Turning to the second report, she said the meeting had concluded that an intergovernmental platform should be established to strengthen the science-policy interface for biodiversity and ecosystem services.
HABIB EL-HABR, Director, Regional Office for West Africa, United Nations Environment Programme, introduced the Secretary-General’s report on the oil slick on Lebanese shores, saying it provided an overall assessment of the oil spill’s implications for livelihoods and for Lebanon’s economy; of progress on compensation, clean-up and rehabilitation; and on creating the Eastern Mediterranean Oil Spill Restoration Trust Fund. It also gave an account of two initiatives introduced in 2009: a bio-monitoring survey funded by the Government of Spain and a shoreline survey financed by the Government of Canada.
The report strongly urged Israel, Lebanon and Syria to take a leadership role in a thorough post-spill review of activities in the eastern Mediterranean Sea, he said. It stated that the international community had given Lebanon financial and technical support for clean-up and rehabilitation, as well as support for specific clean-up projects, oily-waste management and environmental monitoring from Canada, Greece, Japan, Norway, Spain, Switzerland and the United States. The oil spill was not covered by any of the international oil spill compensation funds and thus merited special attention. To that end, the Secretary-General welcomed the creation of the Eastern Mediterranean Oil Spill Restoration Fund under the Lebanon Recovery Fund, he said.
MARK RICHMOND, Director, Division for the Coordination of United Nations Priorities in Education, United Nations Educational, Scientific and Cultural Organization, presented the report on the Mid-Decade review of the United Nations Decade of Education for Sustainable Development, 2005-2014, saying the Decade’s aim was to integrate the principles, practices and values of sustainable development into all aspects of education and learning. Thus far, UNESCO had established the Inter-Agency Committee for the Decade of Education for Sustainable Development, which sought to ensure harmonious international coordination of activities for the Decade within the United Nations system.
While UNESCO’s main role was to coordinate the Decade, it had also been active in implementing concrete programmes at the global, regional and national levels, he said. The “Review of Contexts and Structures for Education for Sustainable Development”, UNESCO’s global report, had been issued in 2009 and discussed at the Bonn Conference, he said, adding that the Bonn Declaration, written jointly with Member States, clearly stated what countries should be involved in, as well as areas in which they should enhance their support for the Decade. A key moment would be the end-of-Decade conference in 2014, to be hosted by Japan and co-organized by UNESCO, he said, encouraging all Member States, international organizations, civil society, the private sector and individual citizens to “get behind the Decade and integrate education for sustainable development into all types, levels and settings of learning”.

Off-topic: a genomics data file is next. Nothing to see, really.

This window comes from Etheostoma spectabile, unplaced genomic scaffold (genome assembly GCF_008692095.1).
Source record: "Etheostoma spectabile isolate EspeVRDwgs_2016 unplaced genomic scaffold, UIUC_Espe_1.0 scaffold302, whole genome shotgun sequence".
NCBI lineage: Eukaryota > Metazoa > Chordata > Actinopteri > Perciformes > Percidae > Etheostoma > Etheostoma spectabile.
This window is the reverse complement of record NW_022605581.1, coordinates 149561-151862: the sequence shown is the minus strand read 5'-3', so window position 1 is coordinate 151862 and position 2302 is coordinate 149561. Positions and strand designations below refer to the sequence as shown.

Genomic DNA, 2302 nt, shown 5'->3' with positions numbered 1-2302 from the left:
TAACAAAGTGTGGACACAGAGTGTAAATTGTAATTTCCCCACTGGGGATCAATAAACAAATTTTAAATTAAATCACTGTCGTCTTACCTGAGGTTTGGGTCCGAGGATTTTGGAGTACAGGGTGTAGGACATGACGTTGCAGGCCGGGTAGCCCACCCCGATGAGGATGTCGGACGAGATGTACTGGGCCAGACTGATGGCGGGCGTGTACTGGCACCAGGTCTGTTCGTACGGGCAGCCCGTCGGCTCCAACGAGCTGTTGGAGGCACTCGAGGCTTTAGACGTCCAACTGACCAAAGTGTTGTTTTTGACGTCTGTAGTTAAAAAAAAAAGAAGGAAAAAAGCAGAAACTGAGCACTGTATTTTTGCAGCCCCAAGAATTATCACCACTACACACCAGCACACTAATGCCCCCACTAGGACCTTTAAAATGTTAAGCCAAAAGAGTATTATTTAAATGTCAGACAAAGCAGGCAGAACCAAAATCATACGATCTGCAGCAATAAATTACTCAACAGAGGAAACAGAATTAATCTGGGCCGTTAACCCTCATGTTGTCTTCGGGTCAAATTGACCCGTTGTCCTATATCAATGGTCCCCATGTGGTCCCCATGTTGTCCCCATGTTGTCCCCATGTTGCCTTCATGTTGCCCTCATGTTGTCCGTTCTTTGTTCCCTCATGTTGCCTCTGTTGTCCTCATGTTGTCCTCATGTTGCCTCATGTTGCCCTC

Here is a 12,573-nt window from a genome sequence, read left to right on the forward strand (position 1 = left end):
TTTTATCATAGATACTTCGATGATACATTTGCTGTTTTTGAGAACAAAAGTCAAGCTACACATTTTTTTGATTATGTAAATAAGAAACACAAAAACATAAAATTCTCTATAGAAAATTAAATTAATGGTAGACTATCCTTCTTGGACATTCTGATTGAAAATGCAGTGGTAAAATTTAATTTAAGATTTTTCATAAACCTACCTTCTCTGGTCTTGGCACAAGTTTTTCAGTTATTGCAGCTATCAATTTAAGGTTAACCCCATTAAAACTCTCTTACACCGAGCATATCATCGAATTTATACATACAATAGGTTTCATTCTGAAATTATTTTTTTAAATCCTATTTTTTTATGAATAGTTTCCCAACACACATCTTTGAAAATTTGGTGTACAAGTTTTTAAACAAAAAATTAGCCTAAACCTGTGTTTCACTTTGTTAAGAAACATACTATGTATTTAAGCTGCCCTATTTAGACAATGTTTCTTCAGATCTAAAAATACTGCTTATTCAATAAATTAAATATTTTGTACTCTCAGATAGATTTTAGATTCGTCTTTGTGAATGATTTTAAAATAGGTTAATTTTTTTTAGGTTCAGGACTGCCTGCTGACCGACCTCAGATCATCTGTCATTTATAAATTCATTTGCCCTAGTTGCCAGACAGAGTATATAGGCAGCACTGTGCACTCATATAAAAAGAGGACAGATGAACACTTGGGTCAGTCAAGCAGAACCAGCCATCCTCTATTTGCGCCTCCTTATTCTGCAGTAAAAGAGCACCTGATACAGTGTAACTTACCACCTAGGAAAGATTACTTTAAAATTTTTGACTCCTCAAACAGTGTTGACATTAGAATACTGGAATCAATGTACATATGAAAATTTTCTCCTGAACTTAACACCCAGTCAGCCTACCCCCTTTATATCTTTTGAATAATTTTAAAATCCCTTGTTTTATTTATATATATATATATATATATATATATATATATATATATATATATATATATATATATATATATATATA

KAZI RAHMAN, Deputy Special Representative, World Tourism Organization, introduced that body’s report on implementation of the Global Code of Ethics for Tourism (document A/65/275), saying tourism exports now accounted for as much as 6 per cent of the global exports of goods and services. In many developing and least developed countries, tourism had become the main source of foreign exchange earnings and a key sector in terms of employment, he said.
Noting that the wide range of environmental and socio-economic impacts of tourism was now more fully recognized, he said they had not been sufficiently dealt with. There was a need to integrate tourism fully into development strategies alongside the awareness that it could and should help address development challenges, such as reducing poverty and protecting the environment. The Code of Ethics was a set of basic principles to guide the development of tourism and serve as a frame of reference for different tourism stakeholders.
A recent survey by the World Committee on Tourism Ethics showed that almost 50 per cent of responding countries had already incorporated the Code into national legislation, regulations or tourism development strategies, he said, adding that it had been explicitly endorsed by institutional bodies in several Member States. Since the establishment of the World Committee six years ago, it had discussed a wide range of ethical issues in the tourism sector, including solidarity in tourism following natural disasters, the need for a global legal framework to protect tourists, existing discrimination due to HIV-related travel restrictions imposed by certain countries, the need for accessible tourism facilities and services for disabled people, the protection of children against all forms of exploitation in tourism, the socio-economic impact of women through tourism, and the impact of the H1N1 virus on tourism.
ABDULLAH M. ALSAIDI (Yemen), speaking on behalf of the “Group of 77” developing countries and China, emphasized that action to address the multidimensional challenges of sustainable development must take into account its three pillars — economic development, social development and environmental protection. There was a need for a coordinated, integrated and balanced approach in promoting the “operationalization” of sustainable development, he said, calling for the promotion of economic, social and environmental goals in complementary and consistent ways at the national, regional and global levels.